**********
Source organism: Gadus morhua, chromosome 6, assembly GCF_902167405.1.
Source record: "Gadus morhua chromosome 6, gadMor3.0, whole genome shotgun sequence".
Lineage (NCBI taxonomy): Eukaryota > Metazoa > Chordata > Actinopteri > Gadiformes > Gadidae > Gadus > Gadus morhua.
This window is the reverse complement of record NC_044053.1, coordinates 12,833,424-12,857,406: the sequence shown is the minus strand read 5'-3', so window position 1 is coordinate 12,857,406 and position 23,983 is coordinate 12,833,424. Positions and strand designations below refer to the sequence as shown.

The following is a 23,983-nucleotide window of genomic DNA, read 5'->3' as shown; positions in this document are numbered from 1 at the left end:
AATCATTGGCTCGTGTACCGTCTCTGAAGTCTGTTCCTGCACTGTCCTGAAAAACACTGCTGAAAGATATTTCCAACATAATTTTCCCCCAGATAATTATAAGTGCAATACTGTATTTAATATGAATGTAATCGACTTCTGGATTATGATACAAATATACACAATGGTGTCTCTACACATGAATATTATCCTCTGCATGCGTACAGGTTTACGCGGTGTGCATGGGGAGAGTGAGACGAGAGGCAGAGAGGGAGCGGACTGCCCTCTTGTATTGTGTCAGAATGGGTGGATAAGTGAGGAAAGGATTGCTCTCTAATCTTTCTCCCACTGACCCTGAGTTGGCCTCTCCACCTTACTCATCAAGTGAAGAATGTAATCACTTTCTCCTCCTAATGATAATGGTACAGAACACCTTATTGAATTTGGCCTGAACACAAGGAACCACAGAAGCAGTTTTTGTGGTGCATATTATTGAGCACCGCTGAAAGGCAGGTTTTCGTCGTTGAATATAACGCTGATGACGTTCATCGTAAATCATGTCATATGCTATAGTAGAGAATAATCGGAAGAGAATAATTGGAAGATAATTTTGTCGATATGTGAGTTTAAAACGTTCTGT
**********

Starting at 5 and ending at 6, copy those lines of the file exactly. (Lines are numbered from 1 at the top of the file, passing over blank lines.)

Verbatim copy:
The following is a 23,983-nucleotide window of genomic DNA, read 5'->3' as shown; positions in this document are numbered from 1 at the left end:
AATCATTGGCTCGTGTACCGTCTCTGAAGTCTGTTCCTGCACTGTCCTGAAAAACACTGCTGAAAGATATTTCCAACATAATTTTCCCCCAGATAATTATAAGTGCAATACTGTATTTAATATGAATGTAATCGACTTCTGGATTATGATACAAATATACACAATGGTGTCTCTACACATGAATATTATCCTCTGCATGCGTACAGGTTTACGCGGTGTGCATGGGGAGAGTGAGACGAGAGGCAGAGAGGGAGCGGACTGCCCTCTTGTATTGTGTCAGAATGGGTGGATAAGTGAGGAAAGGATTGCTCTCTAATCTTTCTCCCACTGACCCTGAGTTGGCCTCTCCACCTTACTCATCAAGTGAAGAATGTAATCACTTTCTCCTCCTAATGATAATGGTACAGAACACCTTATTGAATTTGGCCTGAACACAAGGAACCACAGAAGCAGTTTTTGTGGTGCATATTATTGAGCACCGCTGAAAGGCAGGTTTTCGTCGTTGAATATAACGCTGATGACGTTCATCGTAAATCATGTCATATGCTATAGTAGAGAATAATCGGAAGAGAATAATTGGAAGATAATTTTGTCGATATGTGAGTTTAAAACGTTCTGT